The Old Number 7 Band at the Railway Inn

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The Old Number 7 Band at the Railway Inn


What a great way to start off 2020. The Old Number 7 Band gig at the Railway Inn in Leamington has set a very high bar already in so many respects.

I salute the venue (which I believe is part of a newly acquired & expanding chain which will host similar events in its other pubs) for putting on this excellent band. I had intended to see the Voodoo Kings there the previous week but had been diverted by health issues so am delighted to post my first review of an event here.

The band are powerful & frankly loud: a lot of other venues are not suitable & it would divest the TON7B of much of their essence to go acoustic, so it's great news that places can accommodate that thing that they do so well.

Which is you ask? Well the group, (Ritchie Hunt-King  on vocals, Sam Smith on lead guitar, Rob Nixon  on drums, Tim Healey on bass and Sean Pearce on rhythm guitar) are perhaps best described by how they do music rather than what they do. They play (superbly) high energy music which you can apply labels to if you want: garage, punk, rockabilly, R&B, reggae for some numbers etc: just pure excitement & total commitment to the material & their performance.

Setting out their manifesto by opening with "Misirlou" and "Brand New Cadillac",  it is a bit misleading to define their set by the covers within it (though an honourable mention perhaps for Joe Ely's "Boxcars" which appears on their album  ‘All Pretty Real') as one of the many glories of this band is their capacity for writing originals of the highest quality: all falling within the ambit of their various enthusiasms & influences but none sounding like each other nor being just stylish pastiches. Some are really fast (though none as rapid as their version of Elvis' "Mystery Dance") and others slow burning scorchers. "Indiana Jane" implanted itself in my brain from the first time I heard it, I suppose about eighteen months ago & was a fixture on my car mixtape.

The sound was immaculate: remarkable for what is effectively a bar with no dedicated stage area & a limited space: again a great harbinger for gigs there. I could hear all elements crystal clear, which again considering the volume & attack was commendable. The twin (tremolo arm) guitar sound was exhilarating and although I have long admired Sam's playing, which I had always thought of as a rockabilly centred one, I am deeply indebted to Tim & to band manager Helen Howard who pointed out the comparison of his playing to Daniel Ash of Bauhaus: not one I'd ever remotely made but it's down to tritones apparently.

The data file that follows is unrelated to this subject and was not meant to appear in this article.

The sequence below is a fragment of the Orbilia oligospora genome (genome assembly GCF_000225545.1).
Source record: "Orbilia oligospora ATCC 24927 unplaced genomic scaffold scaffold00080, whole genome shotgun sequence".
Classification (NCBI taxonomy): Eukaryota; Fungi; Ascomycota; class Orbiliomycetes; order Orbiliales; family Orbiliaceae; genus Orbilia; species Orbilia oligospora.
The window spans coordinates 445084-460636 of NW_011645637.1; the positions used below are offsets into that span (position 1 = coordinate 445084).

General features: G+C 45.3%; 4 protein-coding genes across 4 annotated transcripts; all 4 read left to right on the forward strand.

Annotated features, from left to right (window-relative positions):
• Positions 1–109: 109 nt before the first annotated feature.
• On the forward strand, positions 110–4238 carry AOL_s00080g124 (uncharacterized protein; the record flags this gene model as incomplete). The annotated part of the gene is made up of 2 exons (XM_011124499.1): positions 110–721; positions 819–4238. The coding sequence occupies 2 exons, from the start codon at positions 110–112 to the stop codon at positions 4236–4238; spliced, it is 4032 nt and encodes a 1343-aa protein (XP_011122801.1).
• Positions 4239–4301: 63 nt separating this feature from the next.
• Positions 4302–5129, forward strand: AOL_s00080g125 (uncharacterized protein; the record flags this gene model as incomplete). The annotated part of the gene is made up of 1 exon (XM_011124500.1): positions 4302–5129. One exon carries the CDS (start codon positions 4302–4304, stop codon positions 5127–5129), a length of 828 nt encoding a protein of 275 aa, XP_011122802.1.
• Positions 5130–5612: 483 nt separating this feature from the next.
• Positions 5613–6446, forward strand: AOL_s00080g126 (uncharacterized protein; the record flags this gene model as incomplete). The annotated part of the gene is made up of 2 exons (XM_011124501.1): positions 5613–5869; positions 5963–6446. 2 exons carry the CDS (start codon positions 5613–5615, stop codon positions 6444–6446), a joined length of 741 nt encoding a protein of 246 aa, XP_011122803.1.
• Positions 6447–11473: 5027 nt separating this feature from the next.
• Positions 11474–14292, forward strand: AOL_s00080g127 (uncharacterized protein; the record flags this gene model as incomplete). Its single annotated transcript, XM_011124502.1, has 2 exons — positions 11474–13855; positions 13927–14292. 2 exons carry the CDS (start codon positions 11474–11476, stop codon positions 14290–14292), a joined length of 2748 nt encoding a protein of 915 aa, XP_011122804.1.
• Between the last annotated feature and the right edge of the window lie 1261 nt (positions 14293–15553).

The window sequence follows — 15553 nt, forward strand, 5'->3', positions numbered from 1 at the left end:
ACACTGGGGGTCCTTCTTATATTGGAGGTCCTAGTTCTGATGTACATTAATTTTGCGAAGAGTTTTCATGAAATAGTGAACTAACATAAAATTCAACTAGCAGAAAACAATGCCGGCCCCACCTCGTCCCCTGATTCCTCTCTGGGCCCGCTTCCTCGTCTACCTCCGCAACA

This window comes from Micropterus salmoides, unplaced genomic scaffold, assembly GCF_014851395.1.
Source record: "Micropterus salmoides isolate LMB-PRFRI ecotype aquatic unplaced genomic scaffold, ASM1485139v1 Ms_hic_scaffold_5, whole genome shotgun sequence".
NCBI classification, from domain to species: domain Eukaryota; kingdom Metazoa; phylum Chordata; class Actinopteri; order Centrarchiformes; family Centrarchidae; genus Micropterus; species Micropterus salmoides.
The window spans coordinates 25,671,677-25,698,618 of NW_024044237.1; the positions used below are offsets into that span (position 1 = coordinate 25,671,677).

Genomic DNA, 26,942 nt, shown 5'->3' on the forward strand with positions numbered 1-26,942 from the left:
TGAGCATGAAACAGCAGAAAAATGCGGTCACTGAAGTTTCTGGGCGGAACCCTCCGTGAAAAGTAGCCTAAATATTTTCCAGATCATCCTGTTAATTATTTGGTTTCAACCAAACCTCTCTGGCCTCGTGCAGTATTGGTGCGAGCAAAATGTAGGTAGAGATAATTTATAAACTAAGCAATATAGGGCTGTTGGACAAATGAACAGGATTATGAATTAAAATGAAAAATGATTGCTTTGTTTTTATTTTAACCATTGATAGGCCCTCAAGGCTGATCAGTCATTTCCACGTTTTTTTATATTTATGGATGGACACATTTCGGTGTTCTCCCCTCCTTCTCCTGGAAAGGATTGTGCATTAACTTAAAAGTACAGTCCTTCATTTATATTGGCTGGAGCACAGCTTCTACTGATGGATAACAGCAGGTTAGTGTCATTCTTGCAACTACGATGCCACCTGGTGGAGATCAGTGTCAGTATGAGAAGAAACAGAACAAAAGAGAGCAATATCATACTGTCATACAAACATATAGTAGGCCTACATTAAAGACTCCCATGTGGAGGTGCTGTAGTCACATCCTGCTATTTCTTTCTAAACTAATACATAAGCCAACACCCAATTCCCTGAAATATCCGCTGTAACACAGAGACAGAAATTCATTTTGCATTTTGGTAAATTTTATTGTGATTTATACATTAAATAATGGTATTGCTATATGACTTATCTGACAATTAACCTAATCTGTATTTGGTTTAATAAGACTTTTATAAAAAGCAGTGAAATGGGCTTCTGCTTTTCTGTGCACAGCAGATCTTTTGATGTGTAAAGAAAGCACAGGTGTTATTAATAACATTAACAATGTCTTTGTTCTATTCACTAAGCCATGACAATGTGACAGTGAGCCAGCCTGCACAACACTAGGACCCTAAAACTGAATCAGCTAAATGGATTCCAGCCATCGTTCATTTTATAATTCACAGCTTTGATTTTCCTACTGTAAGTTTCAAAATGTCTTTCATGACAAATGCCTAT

Although clearly the guitar playing & Ritchie's charismatic lead vocals catch the immediate attention, I was struck by the excellence of the rhythm section. Not only was it as tight as you can imagine, providing a solid underscore of the whole sound, again you could distinctly hear the drum tones which provided another texture in the mix & even more so Tim's superb pulsing basslines which wove through the arrangements with agile fluidity & again a perfectly judged tone.

Above all, what made the gig one of the most exciting & adrenaline pumping I've attended in a long while was the sheer panache of the playing & the enjoyment the band exhibited: it really communicate itself to the audience. Their commitment is also to be applauded: Sean had rushed from an international flight straight up the motorway to be there, must have been tired but you really couldn't tell.

If you & I see a more exciting band in 2020 (unless we see TON7B again of course), we'll be doing extremely well.

In the meantime, watch out please for my belated review of ‘All Pretty Real@ coming to "Hot Music Live" soon...

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